What's slowing biosim uptake? Pricing, contracting, clinical doubts and DTC ads

A new report says contracting is among the reasons biosims have been slow to pick up market share. (Pixabay)

It's no secret that biosimilars have failed to make a big splash in the U.S. market since the first one launched stateside in 2016. And that's despite some hot anticipation up front, not only from payers intent on saving money on pricey biologic meds but from Big Pharma companies looking to capture their piece of the biosims sales pie.

What's the holdup? Researchers at Trinity Partners did some digging, and they've turned up three major obstacles to boosting biosim uptake in the U.S. Pricing agreements are complex, doctors and patients remain dubious of the new alternatives and makers of the original branded meds have put up a tough fight, both in court and in the promotional sphere, according to the report (PDF), which is based on conversations with medical directors at 10 top U.S. payers.

Drug pricing is opaque, the report notes, and behind-the-scenes negotiations keep payers in the dark about pricing for their counterparts. Rebates and exclusive contracting have conspired to stymie new biosims in their efforts to steal share from entrenched biologic brands, as well.

Even beyond the payer-negotiations sphere, those entrenched companies have gone to great lengths to protect their cash cows—and they're unlikely to change that stance, the report notes. Many drugmakers have sued their would-be biosimilar rivals for patent infringement while those meds are still in development, setting up a legal barrier to any launch.

Meanwhile, branded drug companies are shelling out hundreds of millions to build patient loyalty as biosims work their way through the development process. AbbVie, for one, spent $341 million last year to promote the world's bestselling drug, Humira, in TV ads, according to real-time TV tracker iSpot.tv.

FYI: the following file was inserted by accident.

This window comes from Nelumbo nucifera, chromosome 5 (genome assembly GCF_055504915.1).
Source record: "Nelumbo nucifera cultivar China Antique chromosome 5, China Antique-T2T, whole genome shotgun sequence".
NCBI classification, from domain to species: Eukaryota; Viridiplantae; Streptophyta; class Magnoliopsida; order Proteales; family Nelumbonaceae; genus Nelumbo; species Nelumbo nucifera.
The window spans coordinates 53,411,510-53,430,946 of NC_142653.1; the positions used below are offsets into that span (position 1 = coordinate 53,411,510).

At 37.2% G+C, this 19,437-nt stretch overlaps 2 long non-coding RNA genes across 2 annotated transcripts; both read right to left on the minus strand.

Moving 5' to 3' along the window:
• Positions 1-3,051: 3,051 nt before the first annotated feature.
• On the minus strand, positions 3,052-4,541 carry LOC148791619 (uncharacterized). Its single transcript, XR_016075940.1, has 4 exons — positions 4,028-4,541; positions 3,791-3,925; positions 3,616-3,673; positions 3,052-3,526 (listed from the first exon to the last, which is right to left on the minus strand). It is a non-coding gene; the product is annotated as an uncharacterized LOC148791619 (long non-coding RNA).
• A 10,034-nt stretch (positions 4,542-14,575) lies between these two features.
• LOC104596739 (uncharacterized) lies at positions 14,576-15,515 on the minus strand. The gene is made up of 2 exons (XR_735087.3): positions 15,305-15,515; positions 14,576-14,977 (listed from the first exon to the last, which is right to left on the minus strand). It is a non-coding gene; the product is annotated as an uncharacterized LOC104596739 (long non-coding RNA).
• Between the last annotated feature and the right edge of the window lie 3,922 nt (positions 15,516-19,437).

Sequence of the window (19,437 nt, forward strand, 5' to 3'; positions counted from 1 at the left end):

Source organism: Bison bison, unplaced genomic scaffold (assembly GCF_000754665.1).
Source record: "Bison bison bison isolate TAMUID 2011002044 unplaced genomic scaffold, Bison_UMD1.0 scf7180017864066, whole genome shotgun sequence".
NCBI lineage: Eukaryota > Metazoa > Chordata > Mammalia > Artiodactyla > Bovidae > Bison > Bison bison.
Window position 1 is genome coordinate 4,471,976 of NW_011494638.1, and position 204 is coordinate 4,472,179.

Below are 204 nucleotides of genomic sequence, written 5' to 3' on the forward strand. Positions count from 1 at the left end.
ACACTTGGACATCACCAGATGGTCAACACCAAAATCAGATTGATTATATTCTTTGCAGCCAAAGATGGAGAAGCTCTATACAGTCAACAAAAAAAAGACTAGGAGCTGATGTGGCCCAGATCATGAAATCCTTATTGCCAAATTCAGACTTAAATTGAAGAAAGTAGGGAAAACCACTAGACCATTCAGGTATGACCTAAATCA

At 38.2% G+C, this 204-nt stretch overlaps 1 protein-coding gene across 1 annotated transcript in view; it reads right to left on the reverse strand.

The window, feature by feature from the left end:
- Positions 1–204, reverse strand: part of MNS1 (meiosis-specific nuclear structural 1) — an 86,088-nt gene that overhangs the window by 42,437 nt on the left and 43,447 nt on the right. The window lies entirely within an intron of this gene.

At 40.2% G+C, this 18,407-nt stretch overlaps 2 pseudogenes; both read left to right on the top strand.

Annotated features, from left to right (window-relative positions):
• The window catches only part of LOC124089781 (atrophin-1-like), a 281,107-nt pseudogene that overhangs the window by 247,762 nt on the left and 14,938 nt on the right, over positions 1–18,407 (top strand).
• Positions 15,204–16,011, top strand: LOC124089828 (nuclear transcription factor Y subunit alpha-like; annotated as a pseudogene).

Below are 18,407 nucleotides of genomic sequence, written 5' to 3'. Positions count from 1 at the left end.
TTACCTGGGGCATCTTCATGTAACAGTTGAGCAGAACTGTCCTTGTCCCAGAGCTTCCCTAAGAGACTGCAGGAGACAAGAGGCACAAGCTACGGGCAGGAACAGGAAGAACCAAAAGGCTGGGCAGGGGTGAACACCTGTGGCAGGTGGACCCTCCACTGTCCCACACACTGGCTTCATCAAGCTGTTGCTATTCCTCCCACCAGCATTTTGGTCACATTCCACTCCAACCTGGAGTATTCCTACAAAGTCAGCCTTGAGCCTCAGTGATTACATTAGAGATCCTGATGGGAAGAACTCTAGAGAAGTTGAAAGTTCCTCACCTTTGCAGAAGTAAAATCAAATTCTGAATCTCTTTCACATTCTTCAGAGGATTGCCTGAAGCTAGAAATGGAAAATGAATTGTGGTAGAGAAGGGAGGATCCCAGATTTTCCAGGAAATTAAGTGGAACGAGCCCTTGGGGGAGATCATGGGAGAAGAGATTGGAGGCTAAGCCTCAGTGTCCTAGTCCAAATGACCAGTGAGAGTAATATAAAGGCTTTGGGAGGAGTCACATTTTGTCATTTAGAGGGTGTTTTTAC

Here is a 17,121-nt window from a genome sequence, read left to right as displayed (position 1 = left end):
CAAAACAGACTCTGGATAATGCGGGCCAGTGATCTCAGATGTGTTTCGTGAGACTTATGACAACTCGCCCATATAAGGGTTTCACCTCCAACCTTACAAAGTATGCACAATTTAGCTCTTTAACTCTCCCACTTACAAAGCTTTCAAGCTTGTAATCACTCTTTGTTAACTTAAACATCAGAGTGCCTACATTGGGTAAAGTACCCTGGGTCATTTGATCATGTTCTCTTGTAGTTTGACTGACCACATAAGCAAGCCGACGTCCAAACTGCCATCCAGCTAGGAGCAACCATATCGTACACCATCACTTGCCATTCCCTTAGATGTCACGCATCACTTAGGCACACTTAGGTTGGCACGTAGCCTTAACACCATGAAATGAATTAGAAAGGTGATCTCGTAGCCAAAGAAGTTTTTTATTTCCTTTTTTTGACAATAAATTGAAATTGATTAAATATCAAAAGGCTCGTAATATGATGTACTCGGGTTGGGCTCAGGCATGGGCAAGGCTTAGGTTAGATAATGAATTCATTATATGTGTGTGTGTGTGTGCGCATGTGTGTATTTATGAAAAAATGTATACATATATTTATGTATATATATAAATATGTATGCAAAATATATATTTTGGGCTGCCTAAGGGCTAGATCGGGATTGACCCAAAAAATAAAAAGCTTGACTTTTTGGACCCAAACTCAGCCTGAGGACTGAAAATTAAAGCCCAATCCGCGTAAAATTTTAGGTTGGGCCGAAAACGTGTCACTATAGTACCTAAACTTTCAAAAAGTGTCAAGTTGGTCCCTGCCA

AbbVie has also inked a patent settlement with Amgen that will delay the latter company's Humira biosimilar market launch until 2023, despite the fact that the biosim won FDA approval in 2016. 

Biosims are also having trouble getting over basic doubts by doctors and patients, the report notes. Many approved biosims treat chronic conditions, and many docs and patients are hesitant to switch—even to a drug proven equivalent in clinical trials—if their current drugs are working.

How are payers reacting? One medical director quoted in the report cited a "general disappointment in the whole system" after early biosims launched with only small discounts to the brands. Pfizer's Inflectra, for instance, launched at a 15% discount to Johnson & Johnson's Remicade and hasn't captured meaningful market share. Pfizer has discounted Inflectra further since its launch. 

Importantly, the New York drugmaker also sued J&J for "anticompetitive" contracting it says is blocking biosimilar uptake. Pfizer says J&J tied discounts on the existing Remicade patient base to the stipulation that payers don't adopt biosims, effectively shutting out the competition. J&J responded that Pfizer isn't offering enough value to win business.

Despite the disappointment cited in the report, at least one of the payer execs says biosims have a "bright future if additional work is done to be attractive to prescribers and payers." 

"I still expect they will get 50% [market share], but only if there is steep discounting, or interchangeability status," the medical director of a large national payer told Trinity researchers.

RELATED: With its Remicade biosimilar stymied by the brand, Pfizer sues Johnson & Johnson for 'anticompetitive' dealmaking 

In all, the Trinity team concluded that payers are reacting to biosims with four general approaches: protecting the status quo, waiting to see how the market plays out, passively pushing patients to biosimilars and actively promoting them with formulary tiering and restrictions. Right now, most are either biding their time or passively pushing patients toward the copies, the report states. Not surprisingly, payers are expected to take more aggressive action as the years go by and more biosims make their debuts—and they themselves seek to save more money.

One key pivot point is the physicians' office, Trinity principal Jillian Godfrey Scaife said in an interview. As doctors become more comfortable with biosims, payers are more likely to pressure members to use them.

"Most of the plans we spoke to ... were waiting and seeing or passively pushing for the adoption of biosimilars," she said. "I do think that with increasing clinical comfort, we could see some payers switching" to a more aggressive stance.